Lies Within Lies - educational (by Magnolia_Green)
Let me tell you about a story of perseverance, determination, faith in ones ideas and white privilege. This documentary had it all. Control. Power. Corruption. Health. Walgreens. And lies. Elizabeth Holmes is the Billy McFarland of the healthcare community! She was smart and driven. But not by facts or science. She was driven to become the next Steve Jobs. She was driven to become Thomas Edison. Before I say any more. Let me say this. Thomas Edison did not complete the invention of the light bulb by himself the way this documentary put it. Lewis Latimer an African American man creates the <more>
carbon filament that lies within the lightbulb. Thus, Edison's invention worked. Give credit where it is due. Which, like Edison, Elizabeth took credit for creations that were not hers. And threatened a man to the point that he killed himself. I guess that makes her worse than McFarland. That, and she has yet to be held accountable for her actions. This is worth the watch. Especially if you ever visited Walgreens and got a blood draw! I say this is a documentary about white privilege, because she had very influential high-ranking white men speaking highly of her and backing her every move. Without question. Which is where they went wrong! Being that all this took place in 2015 and back, I can only assume her race is why it's still in the courts and a guilty verdict has not been rendered. Very interesting damning stuff!
I almost cant find the words. I'm a disabled vet, as such I have plenty of downtime, and i watch a LOT of movies. Eventually i wrote my own screenplay but in so doing, i became just as interested in lighting, technical aspects of camera work and cuts/editing etc., as much and sometimes more than content. In this film, its strength insofar as the tale it tells and its mastery in terms of how its story is told are at a loggerhead.Theranos is/was a company in silicon valley founded my a Steve Jobs superfan and emulator. Talent is in no short supply with Elizabeth Holmes, and aspirations were <more>
such a part of her personality that she was able to recruit men who is or were world leaders. Secretaries of state, secretaries of defense, Marine Corps Generals... And the technology was as groundbreaking as it was revolutionary. A finger prick at Walgreen's and a capillary blood draw - luttle more than a spot of blood fed into a miniature test tube and then into a machine about the size of a microwave, and it can test your blood for 50 different maladies. Excuse me 100 different maladies. Oops I meant 200. The number is 250. 250 different illnesses and diseases. See where this is going? How was this woman able to invent machines and technology that were SURE to change the way healthcare would be experienced from here on out? How did she do it, you ask? Apparently she didnt. One thing led to another and another until the wheels began to fall off Remember, this is potentially a disaster of epic proportions, this compact revolutionary machine that had the industry salivating was advertised to diagnose the health of any person that walked into any Walgreens. STD's, cancers, diseases, etc. And when employees stopped and thought about the potential consequences, they started to whisper. At that point the hierarchy was just as paranoid as the employees who were beginning to spill the beans. Next toss in the public at large who now had a justifiable reason to be concerned and pissed off, a fortune 500 company who began backing away from a commitment to install this machine in scores of locations across the country, investors, reporters, lawyers.... And then it got spooky! There are mysterious men following people, others wouldnt trust any phone that wasn't a "burner" that couldnt be tapped and could be jettisoned later, and even then much of the information passed back and forth on them was somehow compromised by these scary executives and lawyers. World renowned lawyers. There was a suicide. Restraining orders. Litigation. Physical assault. Family members at polar opposite ends of the spectrum. It feels like you've hopped into a John Grisham novel only even he couldnt fashion this type of suspense!The movie and its storyteller are realistic up front that the material you're going to be asked to envision is technical and even boring - but hang in there! And to make sure you do, we're going to give you plenty of visuals of the attractive founder and a few crumbs. As the film moves along you are a bottom of the totem pole new hire, and you get the sense that you are learning and moving up in the company. In order to stun you with the eventuality that is coming, you get a base education of the material and the director and editor are masterful at informing the viewer with visual aids and techniques and analogies. Once you are a bit invested, they set the hook. You had me at blood draw!From that point on its riveting from several perspectives: the deception that was going on, the absolute defiance of those parties involved in communicating the misleading information, and, most definitely and my favorite, the way the directors created suspense - actual real live suspense - in a documentary! It's TRUE! I was biting my nails and constantly checking to see how much longer it would run because I really truly did not want it to end. In fact after I finish this review I'm going to do two things: search the internet for any more information on this whole event, and looking up anything else this director has made.This is as much a work of art in storytelling as it is a thrilling story. Of course, perhaps the former helped uncover the latter. See it, be informed and entertained from it and learn from its story telling techniques. You can thank me later.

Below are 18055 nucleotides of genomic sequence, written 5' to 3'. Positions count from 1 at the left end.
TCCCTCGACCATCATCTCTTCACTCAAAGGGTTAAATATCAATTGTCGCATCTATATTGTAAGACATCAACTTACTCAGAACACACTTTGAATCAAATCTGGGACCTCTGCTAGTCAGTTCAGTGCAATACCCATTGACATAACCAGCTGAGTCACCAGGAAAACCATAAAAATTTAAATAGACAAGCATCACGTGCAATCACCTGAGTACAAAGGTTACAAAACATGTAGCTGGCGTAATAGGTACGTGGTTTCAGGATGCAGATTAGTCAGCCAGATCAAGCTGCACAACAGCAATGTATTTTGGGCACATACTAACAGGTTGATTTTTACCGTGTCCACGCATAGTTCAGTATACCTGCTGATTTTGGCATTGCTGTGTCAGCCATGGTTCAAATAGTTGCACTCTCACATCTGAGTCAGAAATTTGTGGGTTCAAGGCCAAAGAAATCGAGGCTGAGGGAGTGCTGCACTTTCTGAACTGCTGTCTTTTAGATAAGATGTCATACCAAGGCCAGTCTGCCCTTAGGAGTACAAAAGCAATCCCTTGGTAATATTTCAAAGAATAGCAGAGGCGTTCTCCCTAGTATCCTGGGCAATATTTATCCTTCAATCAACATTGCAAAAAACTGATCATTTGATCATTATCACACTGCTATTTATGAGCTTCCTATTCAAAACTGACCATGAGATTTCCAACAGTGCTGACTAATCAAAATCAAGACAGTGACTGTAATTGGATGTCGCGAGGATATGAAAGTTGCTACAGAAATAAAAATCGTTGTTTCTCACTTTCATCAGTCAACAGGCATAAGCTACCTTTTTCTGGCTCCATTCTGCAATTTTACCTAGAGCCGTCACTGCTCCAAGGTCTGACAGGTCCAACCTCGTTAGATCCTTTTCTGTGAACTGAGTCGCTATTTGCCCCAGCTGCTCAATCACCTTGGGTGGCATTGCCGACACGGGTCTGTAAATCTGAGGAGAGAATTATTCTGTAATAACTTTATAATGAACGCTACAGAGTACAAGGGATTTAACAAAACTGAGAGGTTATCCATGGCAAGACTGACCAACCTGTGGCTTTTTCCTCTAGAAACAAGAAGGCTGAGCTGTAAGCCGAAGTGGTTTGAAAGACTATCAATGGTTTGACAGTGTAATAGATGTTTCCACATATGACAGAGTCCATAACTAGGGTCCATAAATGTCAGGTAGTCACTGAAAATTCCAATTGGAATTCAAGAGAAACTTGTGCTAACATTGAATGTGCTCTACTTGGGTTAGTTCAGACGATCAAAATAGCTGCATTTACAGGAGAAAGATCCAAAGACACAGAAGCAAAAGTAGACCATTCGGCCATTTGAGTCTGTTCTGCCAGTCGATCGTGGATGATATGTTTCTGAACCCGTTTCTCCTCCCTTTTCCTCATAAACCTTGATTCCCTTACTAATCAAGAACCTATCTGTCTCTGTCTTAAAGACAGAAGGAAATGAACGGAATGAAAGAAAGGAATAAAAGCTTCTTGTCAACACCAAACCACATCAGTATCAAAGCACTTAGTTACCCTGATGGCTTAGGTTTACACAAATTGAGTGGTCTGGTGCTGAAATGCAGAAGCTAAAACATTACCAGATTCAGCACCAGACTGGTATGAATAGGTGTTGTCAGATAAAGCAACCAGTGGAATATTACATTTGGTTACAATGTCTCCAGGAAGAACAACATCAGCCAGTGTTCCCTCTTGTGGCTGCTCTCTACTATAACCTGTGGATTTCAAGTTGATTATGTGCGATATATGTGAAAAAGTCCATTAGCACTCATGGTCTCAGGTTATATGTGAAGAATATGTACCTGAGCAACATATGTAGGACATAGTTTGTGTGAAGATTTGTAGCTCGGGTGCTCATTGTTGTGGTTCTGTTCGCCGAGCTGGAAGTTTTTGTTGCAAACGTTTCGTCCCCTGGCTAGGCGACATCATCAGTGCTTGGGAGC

For those who have been unable to read the book Bad Blood about Theranos, this HBO documentary can help get you up to date on how the unimaginable happened. It's also easier to understand and remember the the events and people visually.Visually this is a pretty clear and thorough depiction of the events. Clever blending of her walking around the office. It's nice to see the whistleblowers Tyler and Erika. And on the flip side Sunny Balwani the guy who helped sell the con.Some faults. There are a few slower moments that could have been edited out. Some of the people who gave interviews <more>
were not that interesting. A lot of laughing by the interviewees. Too many shots of her scary stare, but she did blink once!Looking forward to the movie with Jennifer Lawrence. It's good to watch this documentary before the movie comes out because movies can be confusing and it can be tough to figure out who is who.
I'm giving the Documentary an 8 and Elizabeth Homes a Big Fat Zero! (by EAA123)
Just for the record, I'm giving the Documentary an 8 and Elizabeth Homes a Big Fat Zero! It's people like this that are bringing down society as well as some of the other entrepreneur's mentioned in this film who she idolizes....
Thieves, Liars, and Failed Magicians (by VanBooter)
What an incredible documentary. You don't need to be interested in analysing blood or investing in high risk companies to enjoy this, but I will always remember words from my grandfather. He refers to events, speeches, excuses etc etc as "smoke and mirrors" and one has to question when a persons solution to a double chin is to wear a polo neck jumper how on earth can they be seen as being qualified even capable of carrying out such a bird brained idea. At the end there was a message stating that she and her partner in crime had been found guilty of the scam and the theft of $900 <more>
million, but nothing about whether they had been stripped of their personal wealth creamed by way of the scam. Even better it would also include a prison sentence which might act as a deterrent to the next get rich quick scam artist. 8/10